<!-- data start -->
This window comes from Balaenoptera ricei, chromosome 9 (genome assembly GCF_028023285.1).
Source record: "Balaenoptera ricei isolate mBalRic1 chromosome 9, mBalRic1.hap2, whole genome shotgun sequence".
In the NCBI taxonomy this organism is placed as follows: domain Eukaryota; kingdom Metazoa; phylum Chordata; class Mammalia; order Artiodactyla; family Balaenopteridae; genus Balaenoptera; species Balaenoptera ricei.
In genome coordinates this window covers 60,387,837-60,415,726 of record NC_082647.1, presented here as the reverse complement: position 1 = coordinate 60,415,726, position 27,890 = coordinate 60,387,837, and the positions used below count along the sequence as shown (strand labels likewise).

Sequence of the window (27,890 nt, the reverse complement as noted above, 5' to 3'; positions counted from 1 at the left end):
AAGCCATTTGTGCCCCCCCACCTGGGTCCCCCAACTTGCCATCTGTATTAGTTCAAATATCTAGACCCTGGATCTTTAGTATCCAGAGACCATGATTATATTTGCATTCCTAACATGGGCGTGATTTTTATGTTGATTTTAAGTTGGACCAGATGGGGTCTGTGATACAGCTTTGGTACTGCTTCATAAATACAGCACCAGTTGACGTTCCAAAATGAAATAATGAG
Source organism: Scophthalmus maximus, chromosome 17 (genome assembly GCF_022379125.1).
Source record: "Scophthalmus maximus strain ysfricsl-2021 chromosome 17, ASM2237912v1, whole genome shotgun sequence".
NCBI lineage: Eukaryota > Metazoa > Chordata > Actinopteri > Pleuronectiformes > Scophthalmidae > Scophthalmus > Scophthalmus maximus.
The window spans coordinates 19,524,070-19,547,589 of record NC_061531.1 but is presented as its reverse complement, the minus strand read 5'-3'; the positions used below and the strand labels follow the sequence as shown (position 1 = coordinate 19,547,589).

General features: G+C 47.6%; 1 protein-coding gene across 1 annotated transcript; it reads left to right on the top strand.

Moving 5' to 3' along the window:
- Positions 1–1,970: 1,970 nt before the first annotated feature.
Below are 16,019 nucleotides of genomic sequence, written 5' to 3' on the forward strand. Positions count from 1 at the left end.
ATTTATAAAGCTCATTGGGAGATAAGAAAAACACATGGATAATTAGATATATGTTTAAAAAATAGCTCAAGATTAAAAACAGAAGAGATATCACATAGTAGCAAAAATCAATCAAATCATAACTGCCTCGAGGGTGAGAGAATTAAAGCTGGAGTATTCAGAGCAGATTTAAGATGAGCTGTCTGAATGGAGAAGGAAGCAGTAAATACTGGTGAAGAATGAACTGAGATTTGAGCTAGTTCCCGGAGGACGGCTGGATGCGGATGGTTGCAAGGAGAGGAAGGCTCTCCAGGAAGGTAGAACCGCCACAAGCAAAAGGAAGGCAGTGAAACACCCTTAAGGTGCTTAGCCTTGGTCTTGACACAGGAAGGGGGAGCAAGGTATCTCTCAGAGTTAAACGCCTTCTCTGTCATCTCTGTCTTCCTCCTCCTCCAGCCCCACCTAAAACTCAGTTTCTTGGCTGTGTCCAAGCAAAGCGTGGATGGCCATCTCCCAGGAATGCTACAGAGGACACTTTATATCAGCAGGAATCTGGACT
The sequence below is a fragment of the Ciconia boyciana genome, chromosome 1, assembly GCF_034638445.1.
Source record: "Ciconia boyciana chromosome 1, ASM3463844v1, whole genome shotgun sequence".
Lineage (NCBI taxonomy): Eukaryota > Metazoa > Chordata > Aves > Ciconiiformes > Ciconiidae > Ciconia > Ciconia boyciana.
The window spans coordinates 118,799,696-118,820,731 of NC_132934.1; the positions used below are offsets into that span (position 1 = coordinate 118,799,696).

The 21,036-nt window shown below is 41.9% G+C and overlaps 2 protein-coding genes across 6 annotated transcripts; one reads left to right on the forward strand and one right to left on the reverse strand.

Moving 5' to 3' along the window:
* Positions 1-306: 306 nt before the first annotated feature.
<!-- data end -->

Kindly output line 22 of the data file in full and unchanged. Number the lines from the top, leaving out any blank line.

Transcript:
* Positions 1-306: 306 nt before the first annotated feature.